Spending time with you
At JetBrains, pretty much everyone is a developer. From our CEO, all the way through to our Product Managers and QA. Even our head of Marketing has contributed with code to IntelliJ. As such, we get to dogfood our own products quite a bit, which provides us with a lot of feedback for improvements and new features. However, this has it’s drawbacks too. As developers and consumers of the products, we work with them mostly in ways that are “expected”, and often miss that angle where tools are used in manners they weren’t set out to be.
That is why our users opinion, that is, yours, is fundamental, and by far the most important aspect of the feedback cycle. Different users, different companies work in different ways. For us, it’s important to know this. This kind of feedback is often provided by email, support forums or even the occasional blog post or twitter. However, it is sometimes hard to understand certain things without looking at the bigger picture, and that is not always easy to communicate over electronic media.
What would be ideal, would be to sit down with our users and see how they work, the problems they face and what we can do to improve things; to get actual face time. We’ve been thinking about how to do this and come up with an idea, an experiment, that might work, might not. But as they say, it is better to have tried and failed than to never have tried at all.
Coming to a location near you
JetBrains exhibits at many conferences worldwide, on different technologies and topics. At each of these conferences, different teams attend. If it’s a .NET conference or cross-platform, we have members of the .NET team and some of the cross-platform tools such as TeamCity and YouTrack attend. If it’s a Java Conference, members of the IntelliJ attend. When exhibiting at conferences, you usually need to arrive a day or two before and leave a day after. Also many conferences have limited exhibit hours so often you end up with free time on your hands. Being in a country, where you have already had to cover travel expenses, seems like a great opportunity for meeting with customers.
As such, we are reaching out to our customers who would like to have the developers of the products they use daily, on-site to share with them their experiences, the challenges they face, the good, the bad and the ugly.
This is not a sales meeting, nor is it about training
These sessions are not about training nor sales. Those fall into different categories. These sessions are about having a relaxing two-way communication with customers. For this to be successful, we need both parties to genuinely be interested. From our side, only developers that are voluntarily willing to take part in the program will do so.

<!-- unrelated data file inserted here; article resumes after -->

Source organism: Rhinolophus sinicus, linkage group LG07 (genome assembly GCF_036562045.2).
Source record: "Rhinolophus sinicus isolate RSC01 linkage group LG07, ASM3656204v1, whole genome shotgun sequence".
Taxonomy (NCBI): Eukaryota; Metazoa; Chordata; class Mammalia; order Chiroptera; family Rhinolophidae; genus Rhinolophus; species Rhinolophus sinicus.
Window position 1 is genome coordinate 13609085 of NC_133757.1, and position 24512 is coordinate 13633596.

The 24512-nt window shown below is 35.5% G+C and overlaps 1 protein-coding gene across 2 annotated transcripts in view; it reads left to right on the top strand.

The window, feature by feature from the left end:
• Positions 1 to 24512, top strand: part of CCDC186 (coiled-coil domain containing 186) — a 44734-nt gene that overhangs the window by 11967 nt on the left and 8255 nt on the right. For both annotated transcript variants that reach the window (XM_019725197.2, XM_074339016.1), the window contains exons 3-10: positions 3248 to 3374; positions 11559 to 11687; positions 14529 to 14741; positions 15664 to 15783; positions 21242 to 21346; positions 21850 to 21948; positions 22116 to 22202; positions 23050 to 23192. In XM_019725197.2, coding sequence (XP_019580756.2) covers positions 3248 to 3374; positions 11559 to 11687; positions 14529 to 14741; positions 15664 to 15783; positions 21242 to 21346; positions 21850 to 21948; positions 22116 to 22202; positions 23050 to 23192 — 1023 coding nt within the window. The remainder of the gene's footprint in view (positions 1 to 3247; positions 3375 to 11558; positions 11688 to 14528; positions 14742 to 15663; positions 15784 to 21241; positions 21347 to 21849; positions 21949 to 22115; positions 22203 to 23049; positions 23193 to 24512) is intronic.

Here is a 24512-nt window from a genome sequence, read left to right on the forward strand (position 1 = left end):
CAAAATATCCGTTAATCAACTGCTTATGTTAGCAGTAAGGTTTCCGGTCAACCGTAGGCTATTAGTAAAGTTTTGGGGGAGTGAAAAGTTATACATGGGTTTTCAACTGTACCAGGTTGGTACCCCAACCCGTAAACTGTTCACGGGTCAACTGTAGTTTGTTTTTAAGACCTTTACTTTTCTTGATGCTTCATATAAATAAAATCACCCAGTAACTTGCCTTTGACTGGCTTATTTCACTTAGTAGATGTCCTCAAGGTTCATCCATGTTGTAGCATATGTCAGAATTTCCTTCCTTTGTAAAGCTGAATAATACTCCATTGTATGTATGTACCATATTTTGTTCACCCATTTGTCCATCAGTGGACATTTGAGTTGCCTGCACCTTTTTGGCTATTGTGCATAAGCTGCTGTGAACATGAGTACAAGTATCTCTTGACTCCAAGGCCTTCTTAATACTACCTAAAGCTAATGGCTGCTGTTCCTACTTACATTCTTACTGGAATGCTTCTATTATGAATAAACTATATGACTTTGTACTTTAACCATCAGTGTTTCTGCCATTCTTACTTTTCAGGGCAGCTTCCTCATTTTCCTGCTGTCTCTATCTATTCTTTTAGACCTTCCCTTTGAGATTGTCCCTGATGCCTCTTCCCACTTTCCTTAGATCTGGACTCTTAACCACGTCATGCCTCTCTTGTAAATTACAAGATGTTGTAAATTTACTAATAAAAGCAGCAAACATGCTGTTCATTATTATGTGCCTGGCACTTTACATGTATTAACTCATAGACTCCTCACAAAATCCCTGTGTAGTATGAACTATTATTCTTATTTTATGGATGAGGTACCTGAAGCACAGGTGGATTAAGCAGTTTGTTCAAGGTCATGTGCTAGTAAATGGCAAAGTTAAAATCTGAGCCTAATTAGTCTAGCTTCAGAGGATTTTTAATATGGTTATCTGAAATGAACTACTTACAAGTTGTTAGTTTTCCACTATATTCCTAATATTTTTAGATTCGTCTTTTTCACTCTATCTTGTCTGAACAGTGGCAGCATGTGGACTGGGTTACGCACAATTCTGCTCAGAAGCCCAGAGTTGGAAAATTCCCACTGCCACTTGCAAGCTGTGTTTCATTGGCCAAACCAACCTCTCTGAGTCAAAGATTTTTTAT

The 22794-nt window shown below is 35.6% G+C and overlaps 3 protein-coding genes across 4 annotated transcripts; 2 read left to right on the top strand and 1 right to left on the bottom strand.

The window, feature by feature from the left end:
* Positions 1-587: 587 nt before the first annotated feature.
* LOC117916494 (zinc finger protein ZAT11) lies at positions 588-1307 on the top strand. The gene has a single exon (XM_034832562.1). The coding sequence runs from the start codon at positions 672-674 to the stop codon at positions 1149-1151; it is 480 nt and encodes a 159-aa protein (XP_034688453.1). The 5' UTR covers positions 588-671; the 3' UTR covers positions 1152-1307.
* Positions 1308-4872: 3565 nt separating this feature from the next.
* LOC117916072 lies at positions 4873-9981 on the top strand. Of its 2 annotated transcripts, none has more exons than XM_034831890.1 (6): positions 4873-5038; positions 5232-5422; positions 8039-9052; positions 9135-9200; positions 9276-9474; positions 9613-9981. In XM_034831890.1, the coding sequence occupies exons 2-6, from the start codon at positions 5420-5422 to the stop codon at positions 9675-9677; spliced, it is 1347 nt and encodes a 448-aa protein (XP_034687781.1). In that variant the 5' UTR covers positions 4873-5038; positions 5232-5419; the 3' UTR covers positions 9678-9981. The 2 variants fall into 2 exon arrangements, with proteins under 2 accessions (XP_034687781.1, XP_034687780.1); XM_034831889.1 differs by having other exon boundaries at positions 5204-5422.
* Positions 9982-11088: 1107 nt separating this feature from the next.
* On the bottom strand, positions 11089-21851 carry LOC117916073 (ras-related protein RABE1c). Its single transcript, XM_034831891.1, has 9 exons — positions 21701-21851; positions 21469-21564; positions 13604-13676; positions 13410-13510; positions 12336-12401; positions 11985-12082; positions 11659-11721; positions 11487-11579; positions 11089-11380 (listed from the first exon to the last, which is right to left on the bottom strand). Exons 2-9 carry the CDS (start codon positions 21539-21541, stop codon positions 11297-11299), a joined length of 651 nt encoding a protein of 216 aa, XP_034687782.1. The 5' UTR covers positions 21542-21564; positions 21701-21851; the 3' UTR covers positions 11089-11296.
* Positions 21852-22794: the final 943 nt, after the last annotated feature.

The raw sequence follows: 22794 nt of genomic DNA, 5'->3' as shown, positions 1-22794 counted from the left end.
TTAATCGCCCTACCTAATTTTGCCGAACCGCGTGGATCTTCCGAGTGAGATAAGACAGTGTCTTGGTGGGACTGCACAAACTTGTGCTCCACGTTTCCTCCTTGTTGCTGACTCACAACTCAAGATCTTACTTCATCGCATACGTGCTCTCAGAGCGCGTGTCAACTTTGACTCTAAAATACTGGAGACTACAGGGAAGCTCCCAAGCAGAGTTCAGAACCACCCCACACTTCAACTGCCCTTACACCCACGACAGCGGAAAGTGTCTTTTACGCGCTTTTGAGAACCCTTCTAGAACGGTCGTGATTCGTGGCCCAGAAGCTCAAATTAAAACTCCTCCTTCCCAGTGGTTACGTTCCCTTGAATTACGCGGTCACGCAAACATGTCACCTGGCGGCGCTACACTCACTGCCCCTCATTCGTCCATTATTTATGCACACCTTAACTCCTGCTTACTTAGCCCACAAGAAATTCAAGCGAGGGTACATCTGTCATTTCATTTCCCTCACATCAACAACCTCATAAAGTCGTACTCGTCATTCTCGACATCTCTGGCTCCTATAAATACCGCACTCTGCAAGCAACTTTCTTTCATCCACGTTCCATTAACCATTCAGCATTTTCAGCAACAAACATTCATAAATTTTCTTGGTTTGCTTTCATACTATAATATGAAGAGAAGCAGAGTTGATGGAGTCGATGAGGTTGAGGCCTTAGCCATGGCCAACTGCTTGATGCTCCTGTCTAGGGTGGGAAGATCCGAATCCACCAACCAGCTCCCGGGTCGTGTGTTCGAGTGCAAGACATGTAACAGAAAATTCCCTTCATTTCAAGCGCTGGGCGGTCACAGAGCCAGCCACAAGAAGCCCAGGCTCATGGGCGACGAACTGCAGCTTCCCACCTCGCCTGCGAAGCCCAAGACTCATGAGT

What is the process?
We’re playing this in an Agile way. Since this is an experimental program, we are still trying to shape things, but much of the decisions we need to make depends on how successful the program will become. In other words, we are not going to set up a sophisticated application process before we know there is sufficient demand for it. Right now we are going to use the tools that are at our disposition, and luckily we have one good one: Social media.
Before every event comes up, once we have most of the logistics and people coordinated, we will let all our customers that are on Facebook or following some of the Twitter accounts know we will be in town. If you are interested, you can contact us to set something up. To begin with (and most likely in the long term), it will be based on a first-come first-served basis. Once we have the quota complete, we will let all whom applied know.
If it proves to be successful, then we’ll look into setting up a more 21st Century automated system. Until then, we’ll play YAGNI.
We have many developers, Product Managers and QA members genuinely interested and committed to making this work. We hope this feeling is mutual.
On a side note, although this isn’t exactly the same, we do have a JetBrains Community Night coming up at DevCon in London, on the 29th of Septemeber where we’ll be meeting with customers. If you’d like to come, please make sure you sign up as places as limited
Subscribe to Blog updates
Thanks, we've got you!
Another Look into the Future with Rider’s Predictive Debugger
In the 2023.2 release cycle, we’ve introduced the Predictive Debugger in ReSharper, which gives you predictions about code paths and variables beyond the current execution pointer. We’ve written extensively about its advantages compared to alternative debugging strategies like thorough thinking, log…
Visualize Entity Framework Relationships and Additional Query Analysis in ReSharper 2023.3
A lot of teams are using Entity Framework or EF Core to work with their database. As an Object-Relational Mapper (ORM), it bridges objects in code to a relational database model, so that as a developer you don’t have to worry too much about the actual database. We all know: that’s not entirely tr…
Automatically Analyze ASP.NET Core Performance With Dynamic Program Analysis
Slow web pages may make your users or customers abandon your web application, even before they’ve had a proper look at it. You’ve likely also been frustrated working with a web application that is slow to load. The good news is that the latest versions of ReSharper and JetBrains Rider’s Dynamic P…
OSS Power-Ups: MassTransit – Webinar Recording
The recording of our webinar, OSS Power-Ups: MassTransit, with Chris Patterson, is available. This was the thirteenth episode of our OSS Power-Ups series, where we put a spotlight on open-source .NET projects. Subscribe to our community newsletter to receive notifications about future webinars.…